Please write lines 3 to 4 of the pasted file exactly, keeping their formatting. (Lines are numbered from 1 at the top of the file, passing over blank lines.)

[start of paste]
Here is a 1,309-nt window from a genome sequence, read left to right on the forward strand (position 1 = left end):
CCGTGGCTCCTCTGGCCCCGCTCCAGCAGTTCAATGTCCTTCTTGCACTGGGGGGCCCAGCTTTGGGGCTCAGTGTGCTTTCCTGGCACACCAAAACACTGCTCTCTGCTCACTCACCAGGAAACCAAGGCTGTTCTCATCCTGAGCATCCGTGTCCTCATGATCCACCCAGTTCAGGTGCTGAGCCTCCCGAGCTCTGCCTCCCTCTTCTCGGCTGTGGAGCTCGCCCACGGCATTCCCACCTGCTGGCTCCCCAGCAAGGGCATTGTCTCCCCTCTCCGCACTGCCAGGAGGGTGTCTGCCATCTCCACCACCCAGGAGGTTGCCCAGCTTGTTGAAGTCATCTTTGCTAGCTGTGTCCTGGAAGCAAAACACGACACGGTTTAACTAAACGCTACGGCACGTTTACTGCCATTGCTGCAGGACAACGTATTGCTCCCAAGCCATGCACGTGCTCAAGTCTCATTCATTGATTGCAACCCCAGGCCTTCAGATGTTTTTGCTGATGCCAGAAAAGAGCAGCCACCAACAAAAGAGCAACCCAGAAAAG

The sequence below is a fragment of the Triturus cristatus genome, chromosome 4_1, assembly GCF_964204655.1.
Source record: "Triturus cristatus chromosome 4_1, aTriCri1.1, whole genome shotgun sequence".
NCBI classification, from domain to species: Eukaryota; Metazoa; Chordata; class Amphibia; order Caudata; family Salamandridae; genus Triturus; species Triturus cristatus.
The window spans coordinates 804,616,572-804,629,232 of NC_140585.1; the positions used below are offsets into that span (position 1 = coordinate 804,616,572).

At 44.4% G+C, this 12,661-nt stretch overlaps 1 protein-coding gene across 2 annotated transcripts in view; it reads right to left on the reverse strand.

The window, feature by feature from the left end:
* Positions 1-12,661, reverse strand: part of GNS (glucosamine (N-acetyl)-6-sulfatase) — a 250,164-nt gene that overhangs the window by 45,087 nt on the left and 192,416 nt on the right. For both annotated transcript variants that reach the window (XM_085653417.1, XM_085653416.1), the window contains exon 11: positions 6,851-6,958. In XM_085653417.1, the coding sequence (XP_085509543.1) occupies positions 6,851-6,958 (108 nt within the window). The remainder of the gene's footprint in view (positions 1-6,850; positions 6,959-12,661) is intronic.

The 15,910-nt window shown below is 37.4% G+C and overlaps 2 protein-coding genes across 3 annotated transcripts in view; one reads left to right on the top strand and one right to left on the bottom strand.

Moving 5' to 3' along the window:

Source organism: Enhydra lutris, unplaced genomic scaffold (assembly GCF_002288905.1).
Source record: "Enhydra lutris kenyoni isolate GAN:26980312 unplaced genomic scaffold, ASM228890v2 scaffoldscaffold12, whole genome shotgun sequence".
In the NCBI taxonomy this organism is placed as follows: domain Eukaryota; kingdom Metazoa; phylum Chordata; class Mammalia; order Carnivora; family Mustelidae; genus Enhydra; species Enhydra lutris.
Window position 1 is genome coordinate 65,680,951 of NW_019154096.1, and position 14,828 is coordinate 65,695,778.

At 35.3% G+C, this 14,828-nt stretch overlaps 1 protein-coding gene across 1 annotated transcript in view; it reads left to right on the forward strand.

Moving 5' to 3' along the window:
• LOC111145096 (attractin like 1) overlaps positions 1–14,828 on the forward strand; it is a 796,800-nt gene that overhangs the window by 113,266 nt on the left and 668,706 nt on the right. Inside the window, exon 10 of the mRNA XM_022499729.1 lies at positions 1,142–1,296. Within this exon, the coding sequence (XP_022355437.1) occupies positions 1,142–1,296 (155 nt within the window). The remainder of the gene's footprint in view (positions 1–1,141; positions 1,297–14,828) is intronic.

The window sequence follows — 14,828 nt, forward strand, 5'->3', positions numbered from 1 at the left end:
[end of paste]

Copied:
The sequence below is a fragment of the Triturus cristatus genome, chromosome 4_1, assembly GCF_964204655.1.
Source record: "Triturus cristatus chromosome 4_1, aTriCri1.1, whole genome shotgun sequence".